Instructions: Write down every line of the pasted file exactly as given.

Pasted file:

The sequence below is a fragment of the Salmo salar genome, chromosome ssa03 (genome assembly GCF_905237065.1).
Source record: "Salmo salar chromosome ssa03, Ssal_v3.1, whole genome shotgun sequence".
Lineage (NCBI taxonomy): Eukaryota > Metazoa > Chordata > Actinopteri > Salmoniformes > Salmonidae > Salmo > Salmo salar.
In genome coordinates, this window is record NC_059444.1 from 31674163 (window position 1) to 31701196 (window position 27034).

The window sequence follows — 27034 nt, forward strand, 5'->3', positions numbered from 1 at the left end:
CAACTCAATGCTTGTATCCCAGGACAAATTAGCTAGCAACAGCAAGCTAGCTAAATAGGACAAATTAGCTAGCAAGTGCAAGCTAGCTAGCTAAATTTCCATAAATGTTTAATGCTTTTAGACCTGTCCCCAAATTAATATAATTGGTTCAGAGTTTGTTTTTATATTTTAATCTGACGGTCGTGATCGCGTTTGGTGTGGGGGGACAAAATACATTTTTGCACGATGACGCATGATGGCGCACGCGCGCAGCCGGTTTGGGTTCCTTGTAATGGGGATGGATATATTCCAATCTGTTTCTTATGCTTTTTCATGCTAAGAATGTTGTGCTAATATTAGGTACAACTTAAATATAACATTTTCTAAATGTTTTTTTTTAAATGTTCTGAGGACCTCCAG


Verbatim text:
The sequence below is a fragment of the Salmo salar genome, chromosome ssa03 (genome assembly GCF_905237065.1).
Source record: "Salmo salar chromosome ssa03, Ssal_v3.1, whole genome shotgun sequence".
Lineage (NCBI taxonomy): Eukaryota > Metazoa > Chordata > Actinopteri > Salmoniformes > Salmonidae > Salmo > Salmo salar.
In genome coordinates, this window is record NC_059444.1 from 31674163 (window position 1) to 31701196 (window position 27034).

The window sequence follows — 27034 nt, forward strand, 5'->3', positions numbered from 1 at the left end:
CAACTCAATGCTTGTATCCCAGGACAAATTAGCTAGCAACAGCAAGCTAGCTAAATAGGACAAATTAGCTAGCAAGTGCAAGCTAGCTAGCTAAATTTCCATAAATGTTTAATGCTTTTAGACCTGTCCCCAAATTAATATAATTGGTTCAGAGTTTGTTTTTATATTTTAATCTGACGGTCGTGATCGCGTTTGGTGTGGGGGGACAAAATACATTTTTGCACGATGACGCATGATGGCGCACGCGCGCAGCCGGTTTGGGTTCCTTGTAATGGGGATGGATATATTCCAATCTGTTTCTTATGCTTTTTCATGCTAAGAATGTTGTGCTAATATTAGGTACAACTTAAATATAACATTTTCTAAATGTTTTTTTTTAAATGTTCTGAGGACCTCCAG